The Letter of James
Publisher Yale University Press
The Letter of James is one of the most significant, yet generally overlooked, New Testament books. Because Martin Luther, leader of the Protestant Reformation, disliked this letter for its emphasis on good deeds, the book has come to be viewed as being in opposition to Paul’s letters, which emphasize faith in God. To correct these and other misperceptions about James, Luke Timothy Johnson embarks on an unprecedented history of the interpretation of this pivotal letter, highlighting the vast appreciation for James over the centuries. Johnson boldly identifies the first-century author as none other than James, the brother of Jesus Christ. While modern skepticism casts doubt on this conclusion, early textual witnesses, as well as saints and scholars throughout the centuries, corroborate Johnson’s position. A thorough examination of the original-language texts and an explanation of the literary context of James help illuminate the original meaning of the letter. Johnson’s sensitivity to both the biblical text and the sensibilities of the modern reader, coupled with his convincing scholarly presentation, set this apart as one of the premier commentaries on James for present and future generations.
This book appears in the following featured collections.
- Favorite Advanced NT Commentaries by Jeremy Pierce (parableman)
- D. A. Carson's Commentary "Best Buys" by D. A. Carson
- Ultimate Commentary Collection: NT Technical by John Glynn
- New Testament Advanced Commentaries by Moore Theological College Journal: Societas
- Building an NT Commentary Library by Invitation to Biblical Interpretation (Kostenberger & Patterson)
- The Pastor’s Bookshelf by Scot McKnight
- New Testament Commentaries & Monographs by Princeton Theological Seminary
- Recommended New Testament Commentaries for Evangelical Pastors by Thomas R. Schreiner
- Commentaries by Roman Catholic Scholars by John Dyer
Commentary by a moderate, independently-minded Roman Catholic scholar. Argues for the unity of the epistle, its early date and authorship by the historical James, and against the claim that James and Paul conflicted over faith and works. [Full Review]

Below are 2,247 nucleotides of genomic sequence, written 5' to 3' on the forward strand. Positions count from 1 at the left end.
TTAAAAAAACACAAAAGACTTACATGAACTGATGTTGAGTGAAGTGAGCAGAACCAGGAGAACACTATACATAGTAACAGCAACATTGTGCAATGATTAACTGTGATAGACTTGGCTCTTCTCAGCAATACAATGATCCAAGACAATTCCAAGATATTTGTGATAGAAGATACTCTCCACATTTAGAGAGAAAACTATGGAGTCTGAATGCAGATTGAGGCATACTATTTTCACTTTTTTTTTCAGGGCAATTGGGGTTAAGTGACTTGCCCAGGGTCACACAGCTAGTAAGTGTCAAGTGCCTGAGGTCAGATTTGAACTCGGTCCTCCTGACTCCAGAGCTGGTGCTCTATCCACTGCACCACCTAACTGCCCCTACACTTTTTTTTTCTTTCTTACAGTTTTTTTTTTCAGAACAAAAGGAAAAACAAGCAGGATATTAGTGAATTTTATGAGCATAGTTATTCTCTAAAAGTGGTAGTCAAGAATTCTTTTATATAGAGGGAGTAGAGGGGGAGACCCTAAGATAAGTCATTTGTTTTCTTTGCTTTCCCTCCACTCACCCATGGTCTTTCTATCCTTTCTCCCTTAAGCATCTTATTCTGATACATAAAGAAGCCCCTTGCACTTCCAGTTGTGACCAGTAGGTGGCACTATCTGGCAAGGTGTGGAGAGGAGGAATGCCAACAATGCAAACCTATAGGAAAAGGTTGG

In 2014 I preached through the book of James. I was mainly using 4 commentaries; Johnson, McKnight, Davids, and Moo. How this commentary is currently ranked below Moo is beyond me. Johnson's treatment is a very very close second for me on James (McKnight has a very slight edge). Johnson's introduction is the most thorough of any commentary I've interacted with, and capably defends the authenticity, unity and early setting of James. He covers in detail the history of the Fathers' interaction with James, and among his many contributions to Jacobean studies is the noting of commonalities to Clement. This is a fine contribution on James, deserving of a higher ranking in my opinion.
Johnson’s commentary replaced the rather slender volume by Bo Reicke (remarkable for including the epistles of Peter and Jude in a mere 221 pages!) By contrast, Johnson’s commentary begins with 164 pages of introduction to the letter of James alone. In fact, the introduction is worth the price of the book. I find his description of the similarities and differences between Paul and James helpful, concluding that the contrast is distorted by focusing on a single topic (justification by faith). Johnson dates the book early, written by a Jewish Christian in Palestine who had access to an early form of Jesus tradition (perhaps Q). The introduction has a long section on history of interpretation, asking the question, “How was the voice of James heard” by the church?” The commentary itself is based on the Greek text, but all Greek is transliterated. All citations in the commentary portion are in-text. Johnson draws parallels to Second Temple Period Jewish literature as well as Greco-Roman moralists. As with most of the recent volumes in the Anchor series, John includes detailed bibliographies at the end of each section, including German and French scholarship. [Full Review]
The Anchor Bible by LT Johnson is loaded with delicate observations about word studies as he examines James in his Greco-Roman context. [Full Review]